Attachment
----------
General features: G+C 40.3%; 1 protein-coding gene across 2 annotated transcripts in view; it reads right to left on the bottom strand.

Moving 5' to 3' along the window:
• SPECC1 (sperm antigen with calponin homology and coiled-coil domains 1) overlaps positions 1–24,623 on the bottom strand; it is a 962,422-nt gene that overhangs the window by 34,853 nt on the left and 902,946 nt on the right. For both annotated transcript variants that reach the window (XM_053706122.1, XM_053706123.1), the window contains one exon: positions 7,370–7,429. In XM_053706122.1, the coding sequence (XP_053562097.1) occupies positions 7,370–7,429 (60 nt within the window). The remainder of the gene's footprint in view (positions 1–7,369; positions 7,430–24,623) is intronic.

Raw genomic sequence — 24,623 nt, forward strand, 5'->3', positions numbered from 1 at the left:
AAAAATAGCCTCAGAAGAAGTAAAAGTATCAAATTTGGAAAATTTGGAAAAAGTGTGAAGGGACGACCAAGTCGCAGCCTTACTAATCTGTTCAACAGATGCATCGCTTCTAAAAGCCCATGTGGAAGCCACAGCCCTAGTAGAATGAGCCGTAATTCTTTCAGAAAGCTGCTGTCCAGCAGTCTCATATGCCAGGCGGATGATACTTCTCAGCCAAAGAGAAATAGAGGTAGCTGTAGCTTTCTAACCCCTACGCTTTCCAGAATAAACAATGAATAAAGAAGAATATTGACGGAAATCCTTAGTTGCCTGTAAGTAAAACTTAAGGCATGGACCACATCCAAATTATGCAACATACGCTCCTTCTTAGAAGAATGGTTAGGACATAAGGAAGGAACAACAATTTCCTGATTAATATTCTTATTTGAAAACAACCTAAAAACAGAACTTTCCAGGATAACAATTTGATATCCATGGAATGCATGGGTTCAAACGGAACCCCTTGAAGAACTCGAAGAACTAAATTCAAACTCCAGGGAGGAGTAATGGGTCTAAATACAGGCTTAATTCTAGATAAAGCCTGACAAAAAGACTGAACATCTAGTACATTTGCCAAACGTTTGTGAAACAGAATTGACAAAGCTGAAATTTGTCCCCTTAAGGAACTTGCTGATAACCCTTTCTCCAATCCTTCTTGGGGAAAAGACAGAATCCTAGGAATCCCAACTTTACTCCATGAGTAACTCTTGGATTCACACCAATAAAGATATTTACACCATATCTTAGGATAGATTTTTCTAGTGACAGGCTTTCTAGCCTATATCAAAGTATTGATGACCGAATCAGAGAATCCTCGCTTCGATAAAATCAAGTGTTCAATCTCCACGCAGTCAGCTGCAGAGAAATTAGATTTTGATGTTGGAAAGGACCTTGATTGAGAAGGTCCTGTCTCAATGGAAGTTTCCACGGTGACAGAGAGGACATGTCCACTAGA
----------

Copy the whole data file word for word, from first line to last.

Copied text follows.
General features: G+C 40.3%; 1 protein-coding gene across 2 annotated transcripts in view; it reads right to left on the bottom strand.

Moving 5' to 3' along the window:
• SPECC1 (sperm antigen with calponin homology and coiled-coil domains 1) overlaps positions 1–24,623 on the bottom strand; it is a 962,422-nt gene that overhangs the window by 34,853 nt on the left and 902,946 nt on the right. For both annotated transcript variants that reach the window (XM_053706122.1, XM_053706123.1), the window contains one exon: positions 7,370–7,429. In XM_053706122.1, the coding sequence (XP_053562097.1) occupies positions 7,370–7,429 (60 nt within the window). The remainder of the gene's footprint in view (positions 1–7,369; positions 7,430–24,623) is intronic.

Raw genomic sequence — 24,623 nt, forward strand, 5'->3', positions numbered from 1 at the left:
AAAAATAGCCTCAGAAGAAGTAAAAGTATCAAATTTGGAAAATTTGGAAAAAGTGTGAAGGGACGACCAAGTCGCAGCCTTACTAATCTGTTCAACAGATGCATCGCTTCTAAAAGCCCATGTGGAAGCCACAGCCCTAGTAGAATGAGCCGTAATTCTTTCAGAAAGCTGCTGTCCAGCAGTCTCATATGCCAGGCGGATGATACTTCTCAGCCAAAGAGAAATAGAGGTAGCTGTAGCTTTCTAACCCCTACGCTTTCCAGAATAAACAATGAATAAAGAAGAATATTGACGGAAATCCTTAGTTGCCTGTAAGTAAAACTTAAGGCATGGACCACATCCAAATTATGCAACATACGCTCCTTCTTAGAAGAATGGTTAGGACATAAGGAAGGAACAACAATTTCCTGATTAATATTCTTATTTGAAAACAACCTAAAAACAGAACTTTCCAGGATAACAATTTGATATCCATGGAATGCATGGGTTCAAACGGAACCCCTTGAAGAACTCGAAGAACTAAATTCAAACTCCAGGGAGGAGTAATGGGTCTAAATACAGGCTTAATTCTAGATAAAGCCTGACAAAAAGACTGAACATCTAGTACATTTGCCAAACGTTTGTGAAACAGAATTGACAAAGCTGAAATTTGTCCCCTTAAGGAACTTGCTGATAACCCTTTCTCCAATCCTTCTTGGGGAAAAGACAGAATCCTAGGAATCCCAACTTTACTCCATGAGTAACTCTTGGATTCACACCAATAAAGATATTTACACCATATCTTAGGATAGATTTTTCTAGTGACAGGCTTTCTAGCCTATATCAAAGTATTGATGACCGAATCAGAGAATCCTCGCTTCGATAAAATCAAGTGTTCAATCTCCACGCAGTCAGCTGCAGAGAAATTAGATTTTGATGTTGGAAAGGACCTTGATTGAGAAGGTCCTGTCTCAATGGAAGTTTCCACGGTGACAGAGAGGACATGTCCACTAGA